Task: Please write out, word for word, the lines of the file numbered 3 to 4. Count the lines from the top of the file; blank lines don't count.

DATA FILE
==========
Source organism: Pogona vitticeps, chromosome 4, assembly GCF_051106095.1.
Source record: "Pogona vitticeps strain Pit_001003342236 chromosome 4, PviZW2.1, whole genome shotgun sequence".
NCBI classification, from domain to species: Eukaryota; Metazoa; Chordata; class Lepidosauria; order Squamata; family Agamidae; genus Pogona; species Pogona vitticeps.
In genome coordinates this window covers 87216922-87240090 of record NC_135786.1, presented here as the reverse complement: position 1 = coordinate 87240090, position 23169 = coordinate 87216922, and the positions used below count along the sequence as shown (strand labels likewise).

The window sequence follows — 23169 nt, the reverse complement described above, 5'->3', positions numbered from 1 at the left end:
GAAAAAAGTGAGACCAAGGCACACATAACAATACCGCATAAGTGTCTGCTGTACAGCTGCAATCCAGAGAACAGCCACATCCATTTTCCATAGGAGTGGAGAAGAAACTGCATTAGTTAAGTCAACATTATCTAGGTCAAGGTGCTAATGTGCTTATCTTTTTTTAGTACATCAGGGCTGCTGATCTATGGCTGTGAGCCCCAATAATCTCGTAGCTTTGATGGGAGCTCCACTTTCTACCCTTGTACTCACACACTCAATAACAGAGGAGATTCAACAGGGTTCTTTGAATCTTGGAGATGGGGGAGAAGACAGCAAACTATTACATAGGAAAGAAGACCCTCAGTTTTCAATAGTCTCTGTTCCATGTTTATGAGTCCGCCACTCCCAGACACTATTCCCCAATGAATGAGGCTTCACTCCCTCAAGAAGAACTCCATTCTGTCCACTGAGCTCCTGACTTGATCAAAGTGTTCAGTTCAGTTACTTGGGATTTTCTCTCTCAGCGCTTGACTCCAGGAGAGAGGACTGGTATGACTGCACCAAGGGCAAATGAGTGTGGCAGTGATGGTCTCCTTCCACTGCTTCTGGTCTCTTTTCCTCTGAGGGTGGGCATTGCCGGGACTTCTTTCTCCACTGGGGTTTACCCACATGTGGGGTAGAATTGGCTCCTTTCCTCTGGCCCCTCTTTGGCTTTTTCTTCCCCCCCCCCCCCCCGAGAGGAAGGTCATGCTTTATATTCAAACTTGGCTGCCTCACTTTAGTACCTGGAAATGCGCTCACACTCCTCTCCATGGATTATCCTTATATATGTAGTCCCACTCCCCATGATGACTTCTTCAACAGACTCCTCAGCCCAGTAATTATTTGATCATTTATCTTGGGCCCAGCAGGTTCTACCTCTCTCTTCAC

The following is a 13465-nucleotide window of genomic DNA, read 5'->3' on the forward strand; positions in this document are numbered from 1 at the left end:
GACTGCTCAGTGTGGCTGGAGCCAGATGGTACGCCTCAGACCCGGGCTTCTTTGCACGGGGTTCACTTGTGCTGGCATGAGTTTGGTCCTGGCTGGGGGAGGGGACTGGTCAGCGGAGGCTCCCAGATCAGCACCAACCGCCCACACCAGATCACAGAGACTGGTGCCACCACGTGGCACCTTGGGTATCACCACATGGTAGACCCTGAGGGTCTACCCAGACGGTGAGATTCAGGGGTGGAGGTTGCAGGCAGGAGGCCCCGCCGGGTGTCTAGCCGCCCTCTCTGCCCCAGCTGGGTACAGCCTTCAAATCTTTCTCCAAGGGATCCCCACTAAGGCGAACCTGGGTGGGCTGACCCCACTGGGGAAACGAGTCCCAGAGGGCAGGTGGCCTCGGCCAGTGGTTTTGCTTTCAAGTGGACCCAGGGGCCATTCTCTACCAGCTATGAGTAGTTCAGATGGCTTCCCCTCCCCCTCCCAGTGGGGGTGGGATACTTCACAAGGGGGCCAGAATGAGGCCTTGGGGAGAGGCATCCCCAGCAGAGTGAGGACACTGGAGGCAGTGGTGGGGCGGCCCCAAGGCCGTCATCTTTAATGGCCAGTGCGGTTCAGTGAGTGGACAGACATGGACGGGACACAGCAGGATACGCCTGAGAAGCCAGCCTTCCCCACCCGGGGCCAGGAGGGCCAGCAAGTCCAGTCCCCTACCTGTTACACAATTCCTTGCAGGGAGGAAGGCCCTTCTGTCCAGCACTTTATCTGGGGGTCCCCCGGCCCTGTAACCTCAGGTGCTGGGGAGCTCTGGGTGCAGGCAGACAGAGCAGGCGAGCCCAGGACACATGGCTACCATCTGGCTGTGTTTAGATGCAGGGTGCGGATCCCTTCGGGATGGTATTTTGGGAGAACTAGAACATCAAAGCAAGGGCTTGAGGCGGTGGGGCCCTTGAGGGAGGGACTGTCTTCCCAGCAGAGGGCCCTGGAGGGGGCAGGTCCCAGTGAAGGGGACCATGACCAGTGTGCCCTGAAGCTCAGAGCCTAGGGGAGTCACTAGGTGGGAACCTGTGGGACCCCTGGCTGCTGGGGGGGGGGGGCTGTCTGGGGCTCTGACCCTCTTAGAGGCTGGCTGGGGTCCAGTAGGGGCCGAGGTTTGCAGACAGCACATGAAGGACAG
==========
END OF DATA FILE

NCBI classification, from domain to species: Eukaryota; Metazoa; Chordata; class Lepidosauria; order Squamata; family Agamidae; genus Pogona; species Pogona vitticeps.
In genome coordinates this window covers 87216922-87240090 of record NC_135786.1, presented here as the reverse complement: position 1 = coordinate 87240090, position 23169 = coordinate 87216922, and the positions used below count along the sequence as shown (strand labels likewise).